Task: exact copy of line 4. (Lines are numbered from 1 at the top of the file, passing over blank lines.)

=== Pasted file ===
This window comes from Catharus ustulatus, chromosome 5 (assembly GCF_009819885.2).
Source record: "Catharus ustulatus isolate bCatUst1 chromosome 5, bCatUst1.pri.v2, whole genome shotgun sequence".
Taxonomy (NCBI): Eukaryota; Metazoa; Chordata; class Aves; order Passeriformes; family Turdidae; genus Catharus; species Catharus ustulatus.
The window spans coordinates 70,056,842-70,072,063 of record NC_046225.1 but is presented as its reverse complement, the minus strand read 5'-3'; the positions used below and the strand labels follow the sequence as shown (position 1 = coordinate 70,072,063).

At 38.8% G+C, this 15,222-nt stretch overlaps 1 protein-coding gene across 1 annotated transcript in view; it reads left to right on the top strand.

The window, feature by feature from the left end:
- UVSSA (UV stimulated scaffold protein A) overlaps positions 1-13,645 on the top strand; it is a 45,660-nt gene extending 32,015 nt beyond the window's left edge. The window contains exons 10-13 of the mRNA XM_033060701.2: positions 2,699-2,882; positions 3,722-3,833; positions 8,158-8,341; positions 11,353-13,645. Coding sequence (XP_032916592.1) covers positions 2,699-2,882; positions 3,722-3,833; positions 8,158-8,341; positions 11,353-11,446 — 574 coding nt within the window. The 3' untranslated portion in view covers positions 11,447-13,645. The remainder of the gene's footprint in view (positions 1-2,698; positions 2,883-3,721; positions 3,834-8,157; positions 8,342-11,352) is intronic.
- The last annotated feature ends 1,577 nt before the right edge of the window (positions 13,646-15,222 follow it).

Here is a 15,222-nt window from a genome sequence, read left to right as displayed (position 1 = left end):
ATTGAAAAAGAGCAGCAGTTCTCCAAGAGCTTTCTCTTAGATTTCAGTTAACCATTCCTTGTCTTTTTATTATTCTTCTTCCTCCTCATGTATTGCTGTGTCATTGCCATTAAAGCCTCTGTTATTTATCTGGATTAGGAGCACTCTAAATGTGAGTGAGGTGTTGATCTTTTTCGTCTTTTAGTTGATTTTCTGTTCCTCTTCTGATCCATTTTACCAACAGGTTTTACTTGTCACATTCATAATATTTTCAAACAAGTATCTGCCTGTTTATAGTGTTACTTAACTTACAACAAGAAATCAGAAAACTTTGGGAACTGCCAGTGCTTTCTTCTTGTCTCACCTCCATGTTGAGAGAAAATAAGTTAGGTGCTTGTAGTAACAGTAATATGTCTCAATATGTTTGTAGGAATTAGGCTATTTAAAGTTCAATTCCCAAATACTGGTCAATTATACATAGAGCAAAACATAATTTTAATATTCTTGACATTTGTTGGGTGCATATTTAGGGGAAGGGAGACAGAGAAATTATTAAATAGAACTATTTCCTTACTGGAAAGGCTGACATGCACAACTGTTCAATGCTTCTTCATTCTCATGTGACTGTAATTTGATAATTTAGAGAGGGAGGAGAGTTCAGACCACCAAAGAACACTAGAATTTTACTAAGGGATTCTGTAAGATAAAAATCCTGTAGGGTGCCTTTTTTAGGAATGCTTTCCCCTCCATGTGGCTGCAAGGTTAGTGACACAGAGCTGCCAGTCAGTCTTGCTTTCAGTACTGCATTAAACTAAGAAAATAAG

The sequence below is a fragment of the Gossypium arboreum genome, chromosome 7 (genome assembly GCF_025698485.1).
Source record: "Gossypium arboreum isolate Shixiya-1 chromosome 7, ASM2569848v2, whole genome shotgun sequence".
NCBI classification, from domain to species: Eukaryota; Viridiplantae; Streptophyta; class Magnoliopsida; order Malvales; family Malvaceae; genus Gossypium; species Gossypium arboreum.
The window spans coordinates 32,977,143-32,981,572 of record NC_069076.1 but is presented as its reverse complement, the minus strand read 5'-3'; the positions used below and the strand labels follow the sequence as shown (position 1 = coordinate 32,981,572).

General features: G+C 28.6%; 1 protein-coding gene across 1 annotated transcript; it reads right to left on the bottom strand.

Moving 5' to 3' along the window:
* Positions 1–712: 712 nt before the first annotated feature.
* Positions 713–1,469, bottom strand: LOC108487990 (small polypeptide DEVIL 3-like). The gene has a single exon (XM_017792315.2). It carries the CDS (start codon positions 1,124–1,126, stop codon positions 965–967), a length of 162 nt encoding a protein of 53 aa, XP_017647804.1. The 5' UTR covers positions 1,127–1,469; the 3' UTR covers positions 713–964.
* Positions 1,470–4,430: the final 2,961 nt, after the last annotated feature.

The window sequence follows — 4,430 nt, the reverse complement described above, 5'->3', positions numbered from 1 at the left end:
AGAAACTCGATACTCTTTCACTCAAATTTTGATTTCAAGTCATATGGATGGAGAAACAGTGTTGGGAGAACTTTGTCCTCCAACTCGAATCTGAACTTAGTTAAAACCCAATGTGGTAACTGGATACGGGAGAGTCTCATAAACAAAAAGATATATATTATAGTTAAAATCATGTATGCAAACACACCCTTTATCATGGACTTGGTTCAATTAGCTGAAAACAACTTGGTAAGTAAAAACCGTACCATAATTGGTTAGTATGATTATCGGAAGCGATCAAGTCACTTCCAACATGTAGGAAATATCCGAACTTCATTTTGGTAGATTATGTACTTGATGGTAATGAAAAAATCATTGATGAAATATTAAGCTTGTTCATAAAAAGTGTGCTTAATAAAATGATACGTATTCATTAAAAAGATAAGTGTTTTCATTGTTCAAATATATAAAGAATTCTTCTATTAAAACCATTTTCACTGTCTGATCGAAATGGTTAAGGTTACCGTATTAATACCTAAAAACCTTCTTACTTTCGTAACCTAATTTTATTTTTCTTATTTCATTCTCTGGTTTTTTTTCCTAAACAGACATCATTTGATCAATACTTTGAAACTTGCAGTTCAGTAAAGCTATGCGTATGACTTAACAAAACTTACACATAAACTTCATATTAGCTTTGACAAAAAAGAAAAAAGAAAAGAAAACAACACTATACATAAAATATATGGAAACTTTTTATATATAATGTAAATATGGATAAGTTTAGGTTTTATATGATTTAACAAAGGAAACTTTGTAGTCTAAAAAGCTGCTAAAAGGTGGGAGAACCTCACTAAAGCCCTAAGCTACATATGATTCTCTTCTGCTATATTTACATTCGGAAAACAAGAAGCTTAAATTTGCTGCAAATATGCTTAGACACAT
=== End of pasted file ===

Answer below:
The window spans coordinates 70,056,842-70,072,063 of record NC_046225.1 but is presented as its reverse complement, the minus strand read 5'-3'; the positions used below and the strand labels follow the sequence as shown (position 1 = coordinate 70,072,063).